Gift Giving Customs Around the World

The art of gift giving around the world is fascinating. There is an etiquette and a language to how one can properly and politely give gifts. When considering colors, numbers, and cards, all of these things could be the difference between a great gift… or a horrible misunderstanding.

India, the Middle East, and Southeast Asia

To Indian and the Middle Eastern folks, the left hand is considered unclean. When it comes to exchanging money, handshakes, or gifts, is important to do so with your right hand. The same applies in Southeast Asian countries.

Japan, China, South Korea, Taiwan

In East Asian countries, you should expect to be refused once, twice, or even three times when offering your gift. The reason for this is so that the recipient doesn’t seem selfish or demanding. The same custom is expected the if you are the recipient.  As the receiver, accept the gift with both hands, and palms up. This is a respectful way to accept said gift.

Gifts are not only reserved for special occasions, but also for gratitude. Give a small gift when hospitality is shown to you.
Don’t give gifts of scissors, knives, or anything used for cutting, because this can represent the “cutting” of business ties and relationships!

When it comes to items that numerous (flowers,food gifts) Numbers matter too. To East Asians, even numbers are lucky. The only exception is the number 4 (sound similar to the word “death” in Asian languages). You can read more about Chinese numerology here.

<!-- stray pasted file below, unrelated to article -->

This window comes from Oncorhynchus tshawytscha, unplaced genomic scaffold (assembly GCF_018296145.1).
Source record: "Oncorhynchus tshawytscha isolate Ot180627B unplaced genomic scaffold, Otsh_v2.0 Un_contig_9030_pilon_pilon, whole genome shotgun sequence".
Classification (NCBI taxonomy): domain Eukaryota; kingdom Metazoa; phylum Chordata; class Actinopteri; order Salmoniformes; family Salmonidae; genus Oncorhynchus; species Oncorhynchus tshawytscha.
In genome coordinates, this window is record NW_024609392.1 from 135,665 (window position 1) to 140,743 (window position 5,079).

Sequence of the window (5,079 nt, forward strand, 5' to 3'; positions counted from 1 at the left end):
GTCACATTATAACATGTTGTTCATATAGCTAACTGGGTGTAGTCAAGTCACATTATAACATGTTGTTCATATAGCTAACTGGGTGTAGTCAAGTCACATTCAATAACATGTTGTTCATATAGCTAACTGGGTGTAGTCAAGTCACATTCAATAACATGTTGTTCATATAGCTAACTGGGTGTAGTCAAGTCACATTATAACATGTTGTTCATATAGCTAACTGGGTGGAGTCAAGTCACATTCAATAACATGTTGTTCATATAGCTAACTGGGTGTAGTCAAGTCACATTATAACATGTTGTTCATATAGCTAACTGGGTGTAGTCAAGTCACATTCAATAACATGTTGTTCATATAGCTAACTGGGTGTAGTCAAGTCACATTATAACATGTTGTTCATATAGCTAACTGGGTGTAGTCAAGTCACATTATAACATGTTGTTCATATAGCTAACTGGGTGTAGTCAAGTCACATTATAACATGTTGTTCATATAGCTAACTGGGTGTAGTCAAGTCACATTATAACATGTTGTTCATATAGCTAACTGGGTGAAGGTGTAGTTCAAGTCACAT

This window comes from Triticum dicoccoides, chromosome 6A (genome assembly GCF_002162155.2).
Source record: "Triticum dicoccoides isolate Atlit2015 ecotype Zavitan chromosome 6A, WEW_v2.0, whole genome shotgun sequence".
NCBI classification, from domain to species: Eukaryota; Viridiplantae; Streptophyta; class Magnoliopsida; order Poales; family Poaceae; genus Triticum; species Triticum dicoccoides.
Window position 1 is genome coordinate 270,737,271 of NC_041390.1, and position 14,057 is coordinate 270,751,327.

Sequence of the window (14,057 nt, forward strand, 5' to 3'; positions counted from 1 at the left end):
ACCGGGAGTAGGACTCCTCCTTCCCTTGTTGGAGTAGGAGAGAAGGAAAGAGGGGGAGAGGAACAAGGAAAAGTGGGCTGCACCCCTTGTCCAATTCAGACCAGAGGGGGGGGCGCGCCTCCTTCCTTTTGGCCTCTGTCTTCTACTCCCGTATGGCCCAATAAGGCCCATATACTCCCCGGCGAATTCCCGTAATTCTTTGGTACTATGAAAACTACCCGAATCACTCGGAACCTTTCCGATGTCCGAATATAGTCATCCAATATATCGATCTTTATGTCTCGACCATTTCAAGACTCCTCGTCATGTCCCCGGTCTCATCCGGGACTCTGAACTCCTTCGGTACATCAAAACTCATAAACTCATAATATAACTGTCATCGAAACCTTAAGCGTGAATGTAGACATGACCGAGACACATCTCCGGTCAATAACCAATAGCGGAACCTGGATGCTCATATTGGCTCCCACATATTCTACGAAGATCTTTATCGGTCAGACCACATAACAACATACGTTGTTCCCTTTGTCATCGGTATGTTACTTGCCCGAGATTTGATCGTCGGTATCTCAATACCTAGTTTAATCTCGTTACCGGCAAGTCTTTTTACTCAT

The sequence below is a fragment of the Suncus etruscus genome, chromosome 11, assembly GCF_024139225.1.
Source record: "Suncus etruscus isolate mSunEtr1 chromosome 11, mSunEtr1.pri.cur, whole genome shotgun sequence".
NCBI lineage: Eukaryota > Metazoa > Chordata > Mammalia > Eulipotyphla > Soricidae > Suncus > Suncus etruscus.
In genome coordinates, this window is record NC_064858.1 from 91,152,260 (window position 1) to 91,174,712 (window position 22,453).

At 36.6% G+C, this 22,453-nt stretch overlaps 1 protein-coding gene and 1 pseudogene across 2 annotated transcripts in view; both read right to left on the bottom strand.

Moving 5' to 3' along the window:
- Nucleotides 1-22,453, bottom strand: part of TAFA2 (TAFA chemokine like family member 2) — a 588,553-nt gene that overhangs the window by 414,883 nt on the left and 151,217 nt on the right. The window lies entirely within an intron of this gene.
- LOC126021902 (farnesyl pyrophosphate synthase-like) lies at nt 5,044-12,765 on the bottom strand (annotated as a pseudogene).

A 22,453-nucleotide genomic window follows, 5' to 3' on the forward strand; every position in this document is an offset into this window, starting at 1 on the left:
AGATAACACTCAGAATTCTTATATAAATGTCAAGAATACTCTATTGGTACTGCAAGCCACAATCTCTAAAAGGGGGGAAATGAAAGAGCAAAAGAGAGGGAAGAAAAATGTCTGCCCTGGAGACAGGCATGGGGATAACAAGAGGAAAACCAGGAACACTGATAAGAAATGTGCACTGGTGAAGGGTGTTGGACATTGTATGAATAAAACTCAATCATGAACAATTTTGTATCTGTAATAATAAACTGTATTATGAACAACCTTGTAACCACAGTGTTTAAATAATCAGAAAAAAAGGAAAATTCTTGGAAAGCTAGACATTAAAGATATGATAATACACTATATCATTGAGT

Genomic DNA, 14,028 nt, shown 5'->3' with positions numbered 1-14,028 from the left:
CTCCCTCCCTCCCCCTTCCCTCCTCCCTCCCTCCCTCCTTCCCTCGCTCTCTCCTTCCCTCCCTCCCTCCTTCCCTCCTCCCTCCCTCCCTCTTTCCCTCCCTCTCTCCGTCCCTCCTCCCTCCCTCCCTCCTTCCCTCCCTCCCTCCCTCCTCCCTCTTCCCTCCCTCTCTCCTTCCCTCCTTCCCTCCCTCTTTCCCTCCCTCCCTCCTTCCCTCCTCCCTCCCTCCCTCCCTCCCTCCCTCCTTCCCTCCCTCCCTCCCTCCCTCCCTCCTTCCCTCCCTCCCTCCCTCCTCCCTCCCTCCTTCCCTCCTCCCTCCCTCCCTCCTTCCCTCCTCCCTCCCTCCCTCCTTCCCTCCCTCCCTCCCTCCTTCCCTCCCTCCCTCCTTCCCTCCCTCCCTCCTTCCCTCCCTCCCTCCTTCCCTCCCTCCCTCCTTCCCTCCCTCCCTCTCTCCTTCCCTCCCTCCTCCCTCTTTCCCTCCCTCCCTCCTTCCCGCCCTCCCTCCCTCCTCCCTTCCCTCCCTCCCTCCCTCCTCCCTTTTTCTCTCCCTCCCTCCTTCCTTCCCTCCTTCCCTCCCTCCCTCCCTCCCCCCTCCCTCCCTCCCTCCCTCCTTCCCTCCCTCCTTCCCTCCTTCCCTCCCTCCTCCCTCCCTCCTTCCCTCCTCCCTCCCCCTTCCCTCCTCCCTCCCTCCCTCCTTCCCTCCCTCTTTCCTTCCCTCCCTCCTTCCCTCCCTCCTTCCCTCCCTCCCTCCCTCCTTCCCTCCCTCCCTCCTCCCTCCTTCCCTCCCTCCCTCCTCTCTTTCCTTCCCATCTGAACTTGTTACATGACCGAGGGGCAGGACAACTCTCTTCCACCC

Saudi Arabia, Yemen

If you are not the closest of friends, giving a gift in these countries can be embarrassing. Acquaintances are never expected to give gifts, and you could be catching someone off guard. It is also a faux pas to give anything made of silk or gold to men.

When gifts are given, you can expect that the item will be thoroughly examined—it’s a sign of respect for the gift and giver.


In America, it is not uncommon to send thank you cards. To Russians, thank-you cards are thought of as pointless and impractical. A small gift to show your gratitude makes more sense. Do not give expensive gifts, for they can be seen as a bribe.

Around the Globe

It is safe to say that in every culture, it is a universal rule that gifts must be wrapped. With that said, there are also certain colors to dodge!

In China, yellow gift wrapping paper with black writing is reserved for the dead. Generally, it is best to avoid black, white, and blue gift wrap throughout Asia, because these colors are often associated with mourning. In South America, it is best to deter from using black and purple, because it is correlated with religious ceremonies or death.

To learn more about country-specific gift giving etiquette, visit this website for information. What surprised you the most? Let me know in the comment section below.

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